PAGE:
i had japanese with italians and despite the fact that i speak no italian and aside from two out of a dinner party of four spoke no english we had a perfectly wonderful time. i and i were left to navigate an oversized sakura menu which if you have been to sakura you would know is not exactly an easy job to do. however we managed to get it all sorted and the result was an assortment of japanese dishes from sushi to sashimi, teriyaki, cold soba, some grilled squid and tempura.
i should at this point pause and say that the waiters are slightly linguistically challenged and you may find yourself repeating your order. also the service is patchy at best and some things with happen in quick succession whereas others (like the tea service) is ridiculously slow. my advice to you is to bear with it because the food more than compensates for it. in fact what goes in favor of sakura is the presence of a japanese clientele which to me is generally a fair indicator of the authenticity of the food.
so to return to the food; sakura uses good quality fish and both the sashimi and sushi were made up with fish that felt silken in the mouth. the beef ginger was thinly sliced and had heaps of flavor and in keeping with the rest the salmon teriyaki had a lovely rich glaze and flaked with ease at the touch of chopsticks. i and i tasted some cold soba which was refreshing. they say that making cold soba is an art and each strand must reveal itself independently. i am no expert but if the rules of pasta apply this soba definitely lived up to what little i had read. i wasn’t particularly fussed with the tempura which is always good. however it was a last order of grilled squid that was really hit the spot. it came with a wedge of lemon and something akin to wasabi in taste but which was yellow in color and added extra flavor to the already tasty squid.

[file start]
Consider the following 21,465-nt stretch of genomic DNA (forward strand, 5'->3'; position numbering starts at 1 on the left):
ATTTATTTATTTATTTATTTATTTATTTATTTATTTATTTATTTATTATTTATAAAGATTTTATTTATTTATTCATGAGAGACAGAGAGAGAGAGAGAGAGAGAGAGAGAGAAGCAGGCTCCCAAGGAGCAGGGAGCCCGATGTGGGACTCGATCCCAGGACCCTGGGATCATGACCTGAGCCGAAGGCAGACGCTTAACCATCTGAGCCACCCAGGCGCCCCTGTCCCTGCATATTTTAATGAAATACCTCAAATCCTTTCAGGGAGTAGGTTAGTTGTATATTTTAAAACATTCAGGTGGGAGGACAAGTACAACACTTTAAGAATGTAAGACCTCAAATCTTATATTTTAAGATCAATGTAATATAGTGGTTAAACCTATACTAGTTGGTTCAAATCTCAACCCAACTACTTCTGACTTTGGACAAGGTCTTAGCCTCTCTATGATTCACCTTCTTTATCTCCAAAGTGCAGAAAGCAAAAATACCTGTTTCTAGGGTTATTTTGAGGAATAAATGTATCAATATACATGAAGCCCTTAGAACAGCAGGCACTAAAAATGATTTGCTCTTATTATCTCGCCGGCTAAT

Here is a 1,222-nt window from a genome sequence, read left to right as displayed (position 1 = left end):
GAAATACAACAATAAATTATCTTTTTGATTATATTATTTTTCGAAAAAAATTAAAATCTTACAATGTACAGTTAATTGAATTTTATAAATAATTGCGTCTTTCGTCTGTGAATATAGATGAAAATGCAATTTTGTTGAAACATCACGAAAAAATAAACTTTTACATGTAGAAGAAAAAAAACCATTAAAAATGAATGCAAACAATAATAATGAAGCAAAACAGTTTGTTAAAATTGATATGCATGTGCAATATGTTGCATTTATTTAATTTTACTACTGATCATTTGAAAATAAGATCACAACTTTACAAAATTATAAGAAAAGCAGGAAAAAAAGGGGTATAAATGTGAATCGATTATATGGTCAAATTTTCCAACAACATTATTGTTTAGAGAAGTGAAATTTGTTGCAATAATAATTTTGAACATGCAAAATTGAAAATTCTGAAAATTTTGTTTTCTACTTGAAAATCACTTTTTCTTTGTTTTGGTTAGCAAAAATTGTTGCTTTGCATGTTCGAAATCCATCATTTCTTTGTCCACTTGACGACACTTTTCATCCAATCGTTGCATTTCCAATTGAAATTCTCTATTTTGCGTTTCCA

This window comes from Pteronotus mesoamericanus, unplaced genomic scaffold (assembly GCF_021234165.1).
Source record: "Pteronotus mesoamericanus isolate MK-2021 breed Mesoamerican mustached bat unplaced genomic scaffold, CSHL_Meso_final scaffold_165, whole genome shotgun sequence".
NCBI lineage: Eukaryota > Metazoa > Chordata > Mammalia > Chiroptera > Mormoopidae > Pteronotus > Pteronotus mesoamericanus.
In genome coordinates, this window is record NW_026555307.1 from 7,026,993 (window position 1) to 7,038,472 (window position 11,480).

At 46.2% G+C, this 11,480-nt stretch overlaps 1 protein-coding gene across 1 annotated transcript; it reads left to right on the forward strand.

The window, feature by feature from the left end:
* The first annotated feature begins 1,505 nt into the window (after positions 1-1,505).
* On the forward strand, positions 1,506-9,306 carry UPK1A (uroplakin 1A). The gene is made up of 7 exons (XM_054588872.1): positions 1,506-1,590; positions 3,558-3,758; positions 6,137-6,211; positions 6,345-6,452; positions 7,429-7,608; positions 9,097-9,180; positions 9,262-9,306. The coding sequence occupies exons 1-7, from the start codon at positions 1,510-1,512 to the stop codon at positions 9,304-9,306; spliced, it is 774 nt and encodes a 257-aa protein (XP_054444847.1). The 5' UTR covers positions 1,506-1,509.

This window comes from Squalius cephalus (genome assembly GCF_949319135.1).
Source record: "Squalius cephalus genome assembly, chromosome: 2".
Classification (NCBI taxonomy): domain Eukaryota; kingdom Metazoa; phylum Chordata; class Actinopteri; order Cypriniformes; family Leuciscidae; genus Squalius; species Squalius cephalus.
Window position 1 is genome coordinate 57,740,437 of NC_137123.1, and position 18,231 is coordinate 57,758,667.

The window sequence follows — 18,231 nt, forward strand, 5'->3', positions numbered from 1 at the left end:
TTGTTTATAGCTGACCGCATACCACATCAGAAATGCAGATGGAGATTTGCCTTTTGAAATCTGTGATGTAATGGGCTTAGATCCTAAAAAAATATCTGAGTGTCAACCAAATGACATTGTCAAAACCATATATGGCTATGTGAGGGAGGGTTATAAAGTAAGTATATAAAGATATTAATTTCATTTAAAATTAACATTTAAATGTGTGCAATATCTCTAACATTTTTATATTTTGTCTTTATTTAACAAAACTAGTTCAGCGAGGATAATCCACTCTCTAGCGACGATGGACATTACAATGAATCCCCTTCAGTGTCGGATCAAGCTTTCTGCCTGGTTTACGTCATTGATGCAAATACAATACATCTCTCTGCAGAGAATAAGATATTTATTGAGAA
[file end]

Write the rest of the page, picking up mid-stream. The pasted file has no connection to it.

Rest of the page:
at some point during dinner our attention was caught by the hot pot on the table next to ours and for a while the memory of china town’s hoco held my imagination. suddenly i was in islamabad on a winter evening in a grubby room. there were peanuts marinated in chili oil and pickled radishes and carrots for starters whilst waiting for the signature copper brazier to arrive along with a platter of raw meat, seafood and vegetable. the waiter would get the hoco started by adding thin slices of meat and leafy greens that would wilt dramatically in the hot soup. he would then use a chinese soup spoon to measure out steaming white rice into the base of soup bowls. to this he would add peanut sauce and chili (depending on preference) and then meat and vegetables would be added from the hoco with generous ladles of soup. he would then give it all a rapid stir and place it in front of you, ready to be eaten. and i returned to the present only when the discussion about dessert required my attention. i and i settled on some shared guilt in the form of azuki bean ice-cream which is this curious brownish-pink but tastes quite nice.
i just wish i had gotten more tea.